And, in that spirit I take the risk of blogging from afar (again) – albeit somewhere that steam trains also run.  Pictured below is the first train into Goathland from Grosmont – puffing a bit after the 1 in 49 up incline – but still splendid.  Of course the village (and occasionally Station) is also known as Aidensfield of Heartbeat fame or Hogsmeade from Harry Potter – according to taste.

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I was taken by the splendid footbridge – of which we are, of course, in sore need at Cheltenham if we are to see Platform 2 in regular use.  Do you think anyone would notice if we borrowed the above?  But it wouldn’t be a proper GWR bridge would it?

And the commercial use of the railway stations for filming etc is, of course, a great additional money spinner for volunteer railways.  Perhaps it is something we could put extra effort into doing?

Sadly the coal tender was so shiny that all I got was a mass of reflections!  Poor camera work as usual.

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Anyway, before I incur the wrath of the CRC team for including holiday snaps I’ll finish and hope to be back next week with some of the genuine article.

Regards,

Tim

 

14 Sep – There in Spirit!

I didn’t go along to the Racecourse Station today since I’m on holiday close to the NYMR.  However, I did pop in yesterday (no trains) and happened to take some pictures in the sunshine!

So, whilst I am sure good things were done by excellent volunteers there is no record of it!  I did however, misappropriate a beefsteak tomato from the allotment because it looked ripe (sorry John).  With a set of VW keys for comparison, and despite the slight flaws, ’twas delicious.20190913_134722316150066084422062.jpg

Regards,

Tim

7 Sep – Make Hay While the Sun Don’t Shine!

A pleasant if not sunny morning greeted us at the Racecourse Station; autumn might be in the air but dry, warmish weather remains.  As such there was still some watering to do and garden maintenance, though the pace of growth is slowing noticeably.  We had another attempt at maintaining the Platform 1 embankment in a ‘useable’ condition – ie enough flat, grassy space for the workers to make their way down with a wheelbarrow. This picture below might not look much but it represents the outcome of much felling, clearance, strimming and even mowing – as well as the planting of new hedge.  All of which was described in numerous previous blogs. Today was mainly hay making which should give the compost heap (or the bonfire) a good boost later on.

Anyway, the passengers continue to arrive in reasonable numbers – this was the lunchtime DMU departure with a small group interrogating the train staff about return trips, time at Broadway etc etc.  All in a day’s work and very friendly.  Which, I think, is a feature of life on the GWSR: people are interested in what we do (and why), enjoy the experience and they do ask questions.  It is rare (though not unknown!) that people get irate – perhaps its the calming effect of the slower pace and attractive surroundings – maybe the NHS should prescribe steam train therapy?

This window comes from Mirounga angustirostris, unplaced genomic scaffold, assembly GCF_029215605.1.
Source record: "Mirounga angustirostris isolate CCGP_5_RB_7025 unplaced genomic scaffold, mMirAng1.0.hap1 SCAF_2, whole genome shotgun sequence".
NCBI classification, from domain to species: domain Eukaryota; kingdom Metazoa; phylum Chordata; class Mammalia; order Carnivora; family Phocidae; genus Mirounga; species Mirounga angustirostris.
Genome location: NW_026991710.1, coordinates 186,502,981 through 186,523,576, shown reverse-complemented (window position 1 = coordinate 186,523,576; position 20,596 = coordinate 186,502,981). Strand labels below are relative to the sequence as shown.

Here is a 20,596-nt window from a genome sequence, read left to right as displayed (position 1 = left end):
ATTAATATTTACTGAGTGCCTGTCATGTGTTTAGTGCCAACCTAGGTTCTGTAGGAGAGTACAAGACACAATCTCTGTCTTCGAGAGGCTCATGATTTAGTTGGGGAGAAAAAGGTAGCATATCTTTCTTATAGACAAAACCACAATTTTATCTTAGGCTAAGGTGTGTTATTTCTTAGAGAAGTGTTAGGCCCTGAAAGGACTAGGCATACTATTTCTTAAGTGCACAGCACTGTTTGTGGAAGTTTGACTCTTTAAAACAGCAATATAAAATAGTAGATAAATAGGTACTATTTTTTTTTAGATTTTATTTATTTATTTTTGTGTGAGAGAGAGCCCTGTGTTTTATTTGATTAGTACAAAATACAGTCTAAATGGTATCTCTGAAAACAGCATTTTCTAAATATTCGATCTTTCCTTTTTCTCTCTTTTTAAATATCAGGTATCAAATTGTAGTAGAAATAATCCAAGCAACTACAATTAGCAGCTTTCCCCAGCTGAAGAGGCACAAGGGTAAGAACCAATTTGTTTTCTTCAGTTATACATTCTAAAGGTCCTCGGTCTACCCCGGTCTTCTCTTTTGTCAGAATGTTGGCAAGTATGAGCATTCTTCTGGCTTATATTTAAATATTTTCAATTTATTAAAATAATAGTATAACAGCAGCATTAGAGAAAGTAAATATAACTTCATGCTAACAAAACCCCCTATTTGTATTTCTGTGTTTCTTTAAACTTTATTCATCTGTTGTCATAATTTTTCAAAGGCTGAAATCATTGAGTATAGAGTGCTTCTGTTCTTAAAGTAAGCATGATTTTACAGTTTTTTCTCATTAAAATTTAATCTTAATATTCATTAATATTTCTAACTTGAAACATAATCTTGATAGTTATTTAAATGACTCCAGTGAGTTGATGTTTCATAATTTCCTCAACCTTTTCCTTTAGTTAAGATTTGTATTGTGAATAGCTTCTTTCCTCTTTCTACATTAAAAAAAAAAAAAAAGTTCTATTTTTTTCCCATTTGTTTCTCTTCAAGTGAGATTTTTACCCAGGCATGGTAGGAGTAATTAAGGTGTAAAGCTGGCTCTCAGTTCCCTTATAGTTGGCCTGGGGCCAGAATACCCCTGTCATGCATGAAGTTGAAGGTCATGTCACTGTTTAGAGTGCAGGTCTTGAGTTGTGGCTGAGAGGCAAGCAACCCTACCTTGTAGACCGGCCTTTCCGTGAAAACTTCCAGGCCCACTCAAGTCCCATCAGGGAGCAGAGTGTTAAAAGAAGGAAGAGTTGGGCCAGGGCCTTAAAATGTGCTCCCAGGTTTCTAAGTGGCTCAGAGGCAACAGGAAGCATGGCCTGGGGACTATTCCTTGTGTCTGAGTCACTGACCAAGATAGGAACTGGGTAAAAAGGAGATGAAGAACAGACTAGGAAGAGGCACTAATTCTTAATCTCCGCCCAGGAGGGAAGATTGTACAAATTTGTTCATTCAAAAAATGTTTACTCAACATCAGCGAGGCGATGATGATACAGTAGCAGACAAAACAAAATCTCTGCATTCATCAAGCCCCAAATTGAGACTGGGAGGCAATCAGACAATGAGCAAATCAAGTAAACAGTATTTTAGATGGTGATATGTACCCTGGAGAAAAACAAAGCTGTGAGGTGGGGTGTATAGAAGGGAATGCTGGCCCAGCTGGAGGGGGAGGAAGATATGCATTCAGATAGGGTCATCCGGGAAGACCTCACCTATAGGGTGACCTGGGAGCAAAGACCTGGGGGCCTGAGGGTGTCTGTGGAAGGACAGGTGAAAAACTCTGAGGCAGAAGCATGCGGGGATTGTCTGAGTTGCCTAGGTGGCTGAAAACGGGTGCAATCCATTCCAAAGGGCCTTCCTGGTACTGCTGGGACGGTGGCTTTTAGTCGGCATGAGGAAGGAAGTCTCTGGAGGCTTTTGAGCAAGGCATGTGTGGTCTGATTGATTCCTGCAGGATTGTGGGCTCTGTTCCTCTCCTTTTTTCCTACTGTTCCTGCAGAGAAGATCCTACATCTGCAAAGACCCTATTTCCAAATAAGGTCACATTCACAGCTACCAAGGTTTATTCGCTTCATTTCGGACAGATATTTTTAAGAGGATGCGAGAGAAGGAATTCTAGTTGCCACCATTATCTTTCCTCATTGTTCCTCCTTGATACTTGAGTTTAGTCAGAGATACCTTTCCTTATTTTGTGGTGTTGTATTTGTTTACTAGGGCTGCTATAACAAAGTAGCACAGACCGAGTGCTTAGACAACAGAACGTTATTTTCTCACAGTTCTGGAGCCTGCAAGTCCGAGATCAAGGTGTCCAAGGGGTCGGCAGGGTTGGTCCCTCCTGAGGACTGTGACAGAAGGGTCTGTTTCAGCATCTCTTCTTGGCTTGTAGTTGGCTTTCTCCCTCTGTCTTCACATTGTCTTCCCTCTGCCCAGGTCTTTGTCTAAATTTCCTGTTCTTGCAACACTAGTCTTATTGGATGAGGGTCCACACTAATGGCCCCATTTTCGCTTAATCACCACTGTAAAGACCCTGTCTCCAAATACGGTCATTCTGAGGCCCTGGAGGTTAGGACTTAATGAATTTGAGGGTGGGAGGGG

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And there’s more good news.  Andy, after a very long stint and much help from others, has declared the hut paint scraping task complete!  It now remains for our painting guru (Dave G) to declare his intentions as to the re-painting (primer, undercoat, top coat etc) and we can have an even more attractive, GWR original, hut at the end of Platform 2.  Indeed, it could be the combined P2 ticket office, waiting room, shop, toilets and Station Master’s Office.  I was, along with others, more than slightly sceptical, that the horizontal heap of rusting junk we picked up from a rail yard would ever be brought back to useful life.  It is a tribute to Bill Britton’s vision and determination – as well as Andy’s abrasive efforts – that we have got this far.   This is such an impressive milestone that it deserves 2 views:

For the close observer the lowest 6-9 inches may appear very rusty (and it is!) but there is a second strip of corrugating plate inside the original which is bolted in place.  Hopefully therefore, the hut won’t deteriorate any time soon – personnally I think we are good for another 100 years – and it certainly wont blow away!!

In addition to Andy’s efforts much other good work was taking place by Dave T, Mary, Steve, Maurice, Mike and ‘new’ (to us) volunteer John – enjoying a tea break.  Also present was ‘old’ volunteer Terry – just visiting for the morning and not dressed for work!

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Others are away on holiday but back soon – I hope – for the autumn maintenance programme!

Regards,

Tim